Sen. Greg Steube, R-Sarasota, filed the bill (SB 82) less than three years after the Legislature approved the original proposal authorizing the lower, in-state tuition rates for immigrants who have attended secondary school in Florida for three years before graduating from high school.
Steube, who was named this week as chairman of the Senate Judiciary Committee, said he was following through on a campaign promise after hearing about the 2014 measure from concerned constituents.
"It was quite frankly a big issue with a lot of people during my election, especially during the primary," Steube, who opposed the 2014 measure while serving in the House, said Wednesday.
But Steube's legislation drew a sharp rejoinder from Rep. Jeanette Nunez, the No. 2 Republican in the House and the sponsor of the bill that extended in-state tuition to undocumented immigrants.
"Clearly, it seems to me that Senator Steube is still in campaign mode and has not transitioned to governing mode," said Nunez, R-Miami.
Repealing the in-state tuition exception could also alter the higher-education plans of many students who have spent much of their lives in Florida. Supporters argue that undocumented families often still contribute to the economy and tax base, which helps fund higher education.
"We know that there are thousands of students who have taken advantage of the in-state tuition bill since it's been passed," said Francesca Menes, policy and advocacy coordinator with the Florida Immigrant Coalition.
If it advances during the 2017 session, the legislation could reopen an issue that badly divided Republicans in 2014. The in-state tuition bill was pushed by then-House Speaker Will Weatherford, a Wesley Chapel Republican who is now considered a potential candidate for statewide office. While a staunch conservative on many issues, Weatherford tacked to the center in the tuition debate, arguing that the students involved were often brought to America at young ages and that the state had already invested in their education.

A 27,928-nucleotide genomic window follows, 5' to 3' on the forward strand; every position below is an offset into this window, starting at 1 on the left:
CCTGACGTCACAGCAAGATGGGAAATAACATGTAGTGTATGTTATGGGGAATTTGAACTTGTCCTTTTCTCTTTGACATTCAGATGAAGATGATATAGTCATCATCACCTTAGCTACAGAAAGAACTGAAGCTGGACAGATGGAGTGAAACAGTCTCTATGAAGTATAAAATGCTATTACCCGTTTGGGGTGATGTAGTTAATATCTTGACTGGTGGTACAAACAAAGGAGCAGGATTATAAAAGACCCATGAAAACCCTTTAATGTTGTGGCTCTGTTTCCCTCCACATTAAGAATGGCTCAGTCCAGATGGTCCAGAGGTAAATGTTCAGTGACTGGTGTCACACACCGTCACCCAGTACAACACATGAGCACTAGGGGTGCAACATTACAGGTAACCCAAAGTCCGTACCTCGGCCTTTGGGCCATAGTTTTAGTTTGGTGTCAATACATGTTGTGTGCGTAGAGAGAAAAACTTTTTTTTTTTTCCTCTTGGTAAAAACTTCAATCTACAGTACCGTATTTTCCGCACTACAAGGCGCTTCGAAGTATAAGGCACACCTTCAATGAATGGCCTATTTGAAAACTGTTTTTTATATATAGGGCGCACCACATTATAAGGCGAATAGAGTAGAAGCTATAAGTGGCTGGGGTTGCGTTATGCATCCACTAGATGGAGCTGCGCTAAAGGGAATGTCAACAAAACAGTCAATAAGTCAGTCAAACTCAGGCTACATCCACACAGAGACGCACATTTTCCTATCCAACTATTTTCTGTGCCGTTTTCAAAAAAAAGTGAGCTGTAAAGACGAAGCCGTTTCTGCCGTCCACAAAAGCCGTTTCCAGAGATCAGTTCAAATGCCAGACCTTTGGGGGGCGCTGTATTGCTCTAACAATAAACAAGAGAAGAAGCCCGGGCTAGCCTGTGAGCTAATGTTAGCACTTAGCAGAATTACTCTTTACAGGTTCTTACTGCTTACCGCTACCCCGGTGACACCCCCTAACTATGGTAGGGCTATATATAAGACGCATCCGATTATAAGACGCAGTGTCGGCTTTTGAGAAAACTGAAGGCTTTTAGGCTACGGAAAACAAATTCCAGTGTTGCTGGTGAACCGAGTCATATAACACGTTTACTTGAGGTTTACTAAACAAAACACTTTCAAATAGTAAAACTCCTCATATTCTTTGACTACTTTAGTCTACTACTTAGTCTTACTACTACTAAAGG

Gov. Rick Scott also rallied around the bill after it was amended to include provisions he supported aimed at rolling back the ability of universities to increase tuition for all students without getting permission from the Legislature. But then-Senate Appropriations Committee Chairman Joe Negron refused to hold a hearing on the bill, leading to a dramatic showdown between Scott and Senate leadership. Eventually, the bill was put before the Senate and approved.
Negron, R-Stuart, is now president of the Senate. Also, new House Speaker Richard Corcoran, R-Land O' Lakes, voted against the legislation in 2014.
That and other changes in the legislative lineup give Steube some optimism that the legislation could be approved.
"I think there's a much different temperament among both the House and Senate members," he said.
But the leadership teams in both chambers are heavy with Miami-Dade lawmakers who tend to be less receptive to legislation targeted at immigrants. Sen. Anitere Flores, who supported the initial bill in 2014, is the No. 2 Republican in the Senate.
"In some ways, this is going to be a test of their leadership," said Elbert Garcia, state director of Florida's Voice, an immigrant advocacy organization.
Other legislative leaders could also complicate a drive to reverse the 2014 law. New Senate Appropriations Chairman Jack Latvala, R-Clearwater, sponsored the Senate version of the in-state tuition bill that was approved in 2014.
Garcia said the legislation could fuel further fears among undocumented immigrants worried about their fortunes after Trump's surprise win in the November elections. Trump has vowed to roll back executive orders that removed the threat of deportation for millions of people in the country illegally.
In light of that, Garcia said, "just to hear that somebody in their state Legislature is trying to essentially take away in-state tuition —- it is just kind of a hurtful blow."
A newly elected state senator has filed legislation that would undo a 2014 law allowing in-state tuition for some undocumented immigrant students, potentially reopening an emotionally charged debate in the wake of Donald Trump's presidential win.